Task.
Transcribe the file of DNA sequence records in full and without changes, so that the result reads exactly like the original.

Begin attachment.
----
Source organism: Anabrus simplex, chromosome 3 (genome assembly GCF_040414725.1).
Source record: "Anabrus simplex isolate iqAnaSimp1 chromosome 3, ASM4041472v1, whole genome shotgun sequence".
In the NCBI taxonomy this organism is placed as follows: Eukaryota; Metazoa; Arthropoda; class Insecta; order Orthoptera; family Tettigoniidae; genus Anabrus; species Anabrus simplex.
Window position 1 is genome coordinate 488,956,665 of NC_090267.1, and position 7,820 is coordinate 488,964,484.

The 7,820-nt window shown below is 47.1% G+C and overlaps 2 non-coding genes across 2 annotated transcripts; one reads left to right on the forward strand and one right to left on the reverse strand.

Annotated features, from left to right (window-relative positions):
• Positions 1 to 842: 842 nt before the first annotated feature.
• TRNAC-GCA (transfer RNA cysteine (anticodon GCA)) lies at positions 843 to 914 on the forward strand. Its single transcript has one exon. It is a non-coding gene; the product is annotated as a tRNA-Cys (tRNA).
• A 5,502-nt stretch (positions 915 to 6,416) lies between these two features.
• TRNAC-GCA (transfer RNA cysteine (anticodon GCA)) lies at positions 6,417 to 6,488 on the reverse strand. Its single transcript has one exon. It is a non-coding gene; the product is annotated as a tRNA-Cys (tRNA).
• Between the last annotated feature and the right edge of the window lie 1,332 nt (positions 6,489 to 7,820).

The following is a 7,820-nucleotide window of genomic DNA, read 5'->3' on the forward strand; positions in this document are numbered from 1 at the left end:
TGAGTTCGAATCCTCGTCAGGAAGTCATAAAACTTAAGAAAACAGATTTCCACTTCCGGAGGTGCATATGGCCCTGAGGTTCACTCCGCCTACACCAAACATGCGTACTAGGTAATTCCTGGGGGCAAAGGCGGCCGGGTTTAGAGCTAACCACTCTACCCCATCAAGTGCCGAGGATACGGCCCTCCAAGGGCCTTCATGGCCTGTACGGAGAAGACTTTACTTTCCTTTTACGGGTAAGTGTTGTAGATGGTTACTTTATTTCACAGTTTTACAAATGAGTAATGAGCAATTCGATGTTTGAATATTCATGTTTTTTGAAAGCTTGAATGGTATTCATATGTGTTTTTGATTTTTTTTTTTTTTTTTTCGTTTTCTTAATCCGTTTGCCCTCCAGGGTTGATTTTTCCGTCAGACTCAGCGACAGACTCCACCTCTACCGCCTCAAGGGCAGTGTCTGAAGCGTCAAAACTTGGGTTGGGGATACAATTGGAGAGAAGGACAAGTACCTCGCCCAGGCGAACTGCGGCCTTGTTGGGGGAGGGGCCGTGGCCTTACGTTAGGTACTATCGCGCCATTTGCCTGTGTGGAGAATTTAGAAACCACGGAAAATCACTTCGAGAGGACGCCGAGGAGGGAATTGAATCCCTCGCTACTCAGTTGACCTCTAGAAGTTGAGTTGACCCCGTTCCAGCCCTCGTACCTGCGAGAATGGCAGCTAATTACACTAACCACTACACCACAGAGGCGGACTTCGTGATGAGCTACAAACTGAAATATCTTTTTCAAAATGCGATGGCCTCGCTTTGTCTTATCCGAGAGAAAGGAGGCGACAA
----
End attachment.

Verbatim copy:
Source organism: Anabrus simplex, chromosome 3 (genome assembly GCF_040414725.1).
Source record: "Anabrus simplex isolate iqAnaSimp1 chromosome 3, ASM4041472v1, whole genome shotgun sequence".
In the NCBI taxonomy this organism is placed as follows: Eukaryota; Metazoa; Arthropoda; class Insecta; order Orthoptera; family Tettigoniidae; genus Anabrus; species Anabrus simplex.
Window position 1 is genome coordinate 488,956,665 of NC_090267.1, and position 7,820 is coordinate 488,964,484.

The 7,820-nt window shown below is 47.1% G+C and overlaps 2 non-coding genes across 2 annotated transcripts; one reads left to right on the forward strand and one right to left on the reverse strand.

Annotated features, from left to right (window-relative positions):
• Positions 1 to 842: 842 nt before the first annotated feature.
• TRNAC-GCA (transfer RNA cysteine (anticodon GCA)) lies at positions 843 to 914 on the forward strand. Its single transcript has one exon. It is a non-coding gene; the product is annotated as a tRNA-Cys (tRNA).
• A 5,502-nt stretch (positions 915 to 6,416) lies between these two features.
• TRNAC-GCA (transfer RNA cysteine (anticodon GCA)) lies at positions 6,417 to 6,488 on the reverse strand. Its single transcript has one exon. It is a non-coding gene; the product is annotated as a tRNA-Cys (tRNA).
• Between the last annotated feature and the right edge of the window lie 1,332 nt (positions 6,489 to 7,820).

The following is a 7,820-nucleotide window of genomic DNA, read 5'->3' on the forward strand; positions in this document are numbered from 1 at the left end:
TGAGTTCGAATCCTCGTCAGGAAGTCATAAAACTTAAGAAAACAGATTTCCACTTCCGGAGGTGCATATGGCCCTGAGGTTCACTCCGCCTACACCAAACATGCGTACTAGGTAATTCCTGGGGGCAAAGGCGGCCGGGTTTAGAGCTAACCACTCTACCCCATCAAGTGCCGAGGATACGGCCCTCCAAGGGCCTTCATGGCCTGTACGGAGAAGACTTTACTTTCCTTTTACGGGTAAGTGTTGTAGATGGTTACTTTATTTCACAGTTTTACAAATGAGTAATGAGCAATTCGATGTTTGAATATTCATGTTTTTTGAAAGCTTGAATGGTATTCATATGTGTTTTTGATTTTTTTTTTTTTTTTTTCGTTTTCTTAATCCGTTTGCCCTCCAGGGTTGATTTTTCCGTCAGACTCAGCGACAGACTCCACCTCTACCGCCTCAAGGGCAGTGTCTGAAGCGTCAAAACTTGGGTTGGGGATACAATTGGAGAGAAGGACAAGTACCTCGCCCAGGCGAACTGCGGCCTTGTTGGGGGAGGGGCCGTGGCCTTACGTTAGGTACTATCGCGCCATTTGCCTGTGTGGAGAATTTAGAAACCACGGAAAATCACTTCGAGAGGACGCCGAGGAGGGAATTGAATCCCTCGCTACTCAGTTGACCTCTAGAAGTTGAGTTGACCCCGTTCCAGCCCTCGTACCTGCGAGAATGGCAGCTAATTACACTAACCACTACACCACAGAGGCGGACTTCGTGATGAGCTACAAACTGAAATATCTTTTTCAAAATGCGATGGCCTCGCTTTGTCTTATCCGAGAGAAAGGAGGCGACAA